Paul Biya, who has served as the country’s president for the majority of its people’s lives, celebrated his 40th anniversary in office on Sunday.
At the anniversary celebration, which was attended by thousands of his followers in the capital Yaounde, there were only enormous images of the president who was not present.
Since the July visit by French President Emmanuel Macron, Biya has not made an appearance in public. The president frequently posts decisions and images of Biya receiving different diplomats on social media.
“Since our father took power we live in peace — he protects us well,” said Biya supporter Paul Ambassa on Sunday. “May God keep him.”
On Sunday, however, amid the festivities, opponents of the Biya administration wore black clothing.
“Nov. 6 is considered a day of national mourning because Biya inherited a rich, prosperous and growing country,” said critic Darling Nguevo. “And he set about unraveling every sector of life and society.”
“Corruption has made its bed in the country. So has bad governance. Paul Biya is old and his public appearances are rare, and this is happening against the backdrop of the succession battle,” he added.
The president of Equatorial Guinea, Teodoro Obiang Nguema Mbasogo, has been in office since 1979, making Biya the continent’s second-longest-serving head of state.
Following Cameroon’s independence from France, Biya served as prime minister until taking office as president in 1982. His predecessor had resigned due to illness.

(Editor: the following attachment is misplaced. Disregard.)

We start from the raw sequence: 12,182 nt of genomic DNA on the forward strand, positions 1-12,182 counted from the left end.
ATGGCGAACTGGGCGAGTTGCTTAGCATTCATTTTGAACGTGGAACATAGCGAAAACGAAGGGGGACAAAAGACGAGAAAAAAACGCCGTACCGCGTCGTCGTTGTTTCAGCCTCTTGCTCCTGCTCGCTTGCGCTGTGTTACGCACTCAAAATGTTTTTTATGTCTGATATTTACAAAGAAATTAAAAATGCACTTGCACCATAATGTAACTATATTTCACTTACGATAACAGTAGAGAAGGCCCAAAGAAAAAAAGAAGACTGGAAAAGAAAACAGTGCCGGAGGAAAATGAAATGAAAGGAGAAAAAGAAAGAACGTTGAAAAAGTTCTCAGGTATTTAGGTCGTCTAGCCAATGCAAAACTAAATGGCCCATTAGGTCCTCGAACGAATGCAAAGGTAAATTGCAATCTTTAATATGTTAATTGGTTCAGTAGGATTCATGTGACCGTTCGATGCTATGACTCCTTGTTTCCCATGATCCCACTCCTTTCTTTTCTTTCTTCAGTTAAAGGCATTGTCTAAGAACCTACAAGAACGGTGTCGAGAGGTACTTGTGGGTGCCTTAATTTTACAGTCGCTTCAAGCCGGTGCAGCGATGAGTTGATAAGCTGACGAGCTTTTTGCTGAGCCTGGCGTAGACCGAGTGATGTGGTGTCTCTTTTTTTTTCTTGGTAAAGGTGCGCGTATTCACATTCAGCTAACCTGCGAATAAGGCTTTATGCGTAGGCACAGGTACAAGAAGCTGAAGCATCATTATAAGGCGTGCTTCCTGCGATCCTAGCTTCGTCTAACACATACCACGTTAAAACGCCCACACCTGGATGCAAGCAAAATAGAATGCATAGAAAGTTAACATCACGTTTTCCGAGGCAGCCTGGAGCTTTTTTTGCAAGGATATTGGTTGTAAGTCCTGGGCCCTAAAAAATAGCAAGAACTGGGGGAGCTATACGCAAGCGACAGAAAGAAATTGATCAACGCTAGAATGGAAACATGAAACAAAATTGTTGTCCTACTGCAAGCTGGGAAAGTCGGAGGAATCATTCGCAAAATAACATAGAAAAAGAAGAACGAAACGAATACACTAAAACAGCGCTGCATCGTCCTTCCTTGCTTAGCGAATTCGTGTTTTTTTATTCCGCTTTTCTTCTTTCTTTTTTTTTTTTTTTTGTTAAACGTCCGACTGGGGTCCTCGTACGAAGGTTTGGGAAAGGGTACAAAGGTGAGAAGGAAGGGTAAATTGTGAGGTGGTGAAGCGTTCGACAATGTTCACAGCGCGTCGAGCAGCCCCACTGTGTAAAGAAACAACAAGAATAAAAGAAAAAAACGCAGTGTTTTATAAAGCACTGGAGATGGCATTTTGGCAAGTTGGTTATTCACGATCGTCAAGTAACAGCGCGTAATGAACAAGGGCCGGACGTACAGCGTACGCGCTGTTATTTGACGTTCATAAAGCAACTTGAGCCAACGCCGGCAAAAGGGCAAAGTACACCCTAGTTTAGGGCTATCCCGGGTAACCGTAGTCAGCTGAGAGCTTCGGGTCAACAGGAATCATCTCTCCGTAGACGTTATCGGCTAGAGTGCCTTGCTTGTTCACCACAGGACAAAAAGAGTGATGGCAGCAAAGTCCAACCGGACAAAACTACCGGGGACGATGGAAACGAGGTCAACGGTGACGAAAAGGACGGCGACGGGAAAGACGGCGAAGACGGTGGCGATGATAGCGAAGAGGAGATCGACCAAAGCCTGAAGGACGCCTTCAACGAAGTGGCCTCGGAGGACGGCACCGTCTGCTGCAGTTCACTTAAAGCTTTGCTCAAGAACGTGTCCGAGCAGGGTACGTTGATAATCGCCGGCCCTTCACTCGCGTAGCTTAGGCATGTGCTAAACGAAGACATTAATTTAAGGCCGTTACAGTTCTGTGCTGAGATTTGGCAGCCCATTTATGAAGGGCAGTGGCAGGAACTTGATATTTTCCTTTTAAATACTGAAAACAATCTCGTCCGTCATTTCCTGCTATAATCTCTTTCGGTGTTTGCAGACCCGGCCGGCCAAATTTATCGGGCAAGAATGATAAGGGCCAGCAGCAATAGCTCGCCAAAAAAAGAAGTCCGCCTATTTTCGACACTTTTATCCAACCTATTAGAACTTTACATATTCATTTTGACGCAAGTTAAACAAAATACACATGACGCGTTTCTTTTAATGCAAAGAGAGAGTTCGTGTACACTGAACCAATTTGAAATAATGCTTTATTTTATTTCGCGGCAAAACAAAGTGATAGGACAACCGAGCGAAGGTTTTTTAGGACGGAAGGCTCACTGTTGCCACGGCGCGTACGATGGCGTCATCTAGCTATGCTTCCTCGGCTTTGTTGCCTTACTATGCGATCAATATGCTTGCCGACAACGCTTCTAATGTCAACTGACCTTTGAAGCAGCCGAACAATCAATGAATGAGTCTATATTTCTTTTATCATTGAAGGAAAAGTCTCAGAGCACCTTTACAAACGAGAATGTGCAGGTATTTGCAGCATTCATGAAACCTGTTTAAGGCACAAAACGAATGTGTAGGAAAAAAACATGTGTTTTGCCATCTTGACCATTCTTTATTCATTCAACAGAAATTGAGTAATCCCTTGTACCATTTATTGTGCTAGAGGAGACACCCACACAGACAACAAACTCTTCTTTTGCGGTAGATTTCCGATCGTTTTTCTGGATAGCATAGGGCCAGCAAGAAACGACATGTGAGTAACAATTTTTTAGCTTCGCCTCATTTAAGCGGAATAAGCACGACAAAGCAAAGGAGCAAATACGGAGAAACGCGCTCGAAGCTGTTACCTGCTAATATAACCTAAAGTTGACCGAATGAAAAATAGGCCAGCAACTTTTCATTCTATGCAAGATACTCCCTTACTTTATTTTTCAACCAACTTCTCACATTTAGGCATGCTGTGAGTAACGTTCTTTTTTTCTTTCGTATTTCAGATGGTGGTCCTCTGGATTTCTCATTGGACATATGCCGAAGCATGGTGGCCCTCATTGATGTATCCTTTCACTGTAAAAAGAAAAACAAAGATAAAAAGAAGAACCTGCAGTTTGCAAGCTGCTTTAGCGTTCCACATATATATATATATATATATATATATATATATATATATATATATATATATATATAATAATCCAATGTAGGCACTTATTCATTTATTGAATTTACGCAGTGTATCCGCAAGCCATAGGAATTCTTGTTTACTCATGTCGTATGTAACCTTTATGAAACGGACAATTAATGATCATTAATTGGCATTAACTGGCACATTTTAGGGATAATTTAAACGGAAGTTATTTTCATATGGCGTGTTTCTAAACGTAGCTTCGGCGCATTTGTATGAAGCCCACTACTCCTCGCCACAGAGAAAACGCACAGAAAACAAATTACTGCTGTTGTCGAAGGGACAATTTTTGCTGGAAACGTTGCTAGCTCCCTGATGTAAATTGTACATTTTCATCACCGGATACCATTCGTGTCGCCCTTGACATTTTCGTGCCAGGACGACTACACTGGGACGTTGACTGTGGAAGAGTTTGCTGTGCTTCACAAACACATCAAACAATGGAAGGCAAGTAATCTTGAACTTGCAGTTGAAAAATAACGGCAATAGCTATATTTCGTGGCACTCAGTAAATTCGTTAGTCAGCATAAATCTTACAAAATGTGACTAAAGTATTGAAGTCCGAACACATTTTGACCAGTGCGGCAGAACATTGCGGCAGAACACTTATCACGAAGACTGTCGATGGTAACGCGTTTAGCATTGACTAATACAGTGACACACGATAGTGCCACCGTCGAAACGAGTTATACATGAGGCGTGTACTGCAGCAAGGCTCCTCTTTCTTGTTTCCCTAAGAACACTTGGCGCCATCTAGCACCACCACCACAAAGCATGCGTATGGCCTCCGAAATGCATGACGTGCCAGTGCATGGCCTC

The bulk of the southern Beti ethnic group members Biya appointed in the coming years quickly expanded to dominate top prefect positions and the prime minister’s office.
He survived a coup attempt in 1984. In 1992, when the nation’s first multi-party election was eventually held, Biya only defeated his opponent by four percentage points.
Political commentators claim that throughout the years, Biya’s party has expanded his victories and the majority it holds in the legislature by engaging in everything from fraud to redistricting. Human rights organisations have charged him with using blatant strongman strategies, such as torturing and intimidating his opponents.
Biya has experienced difficulties in recent years, including a separatist movement in the English-speaking parts of Cameroon and a danger from Boko Haram in the north.
Critics point out how corruption has helped to solidify Biya’s rule, with the proceeds allegedly flowing to the president’s family, the security forces, and his political cronies.
The celebrations marking Biya’s 40 years in power, according to political expert Aristide Mono, were “part of a culture of sanctification.”
“The people in charge of these various mobilisations are very much driven by the logic of clientelism, as each tries to show his allegiance, to show a lot of fidelity and loyalty,” Mono said.
As Biya ages, showing commitment has become more crucial than ever. Franck Biya, the president’s son, has been more noticeable by his father’s side. Some believe he is putting himself in position to take his place.
There are worries that once the president’s lengthy term ends, instability could erupt in a nation with more than 200 distinct ethnic groups.
“Biya hasn’t taken the time to prepare a successor, someone who could amply inherit his power,” Mono said.
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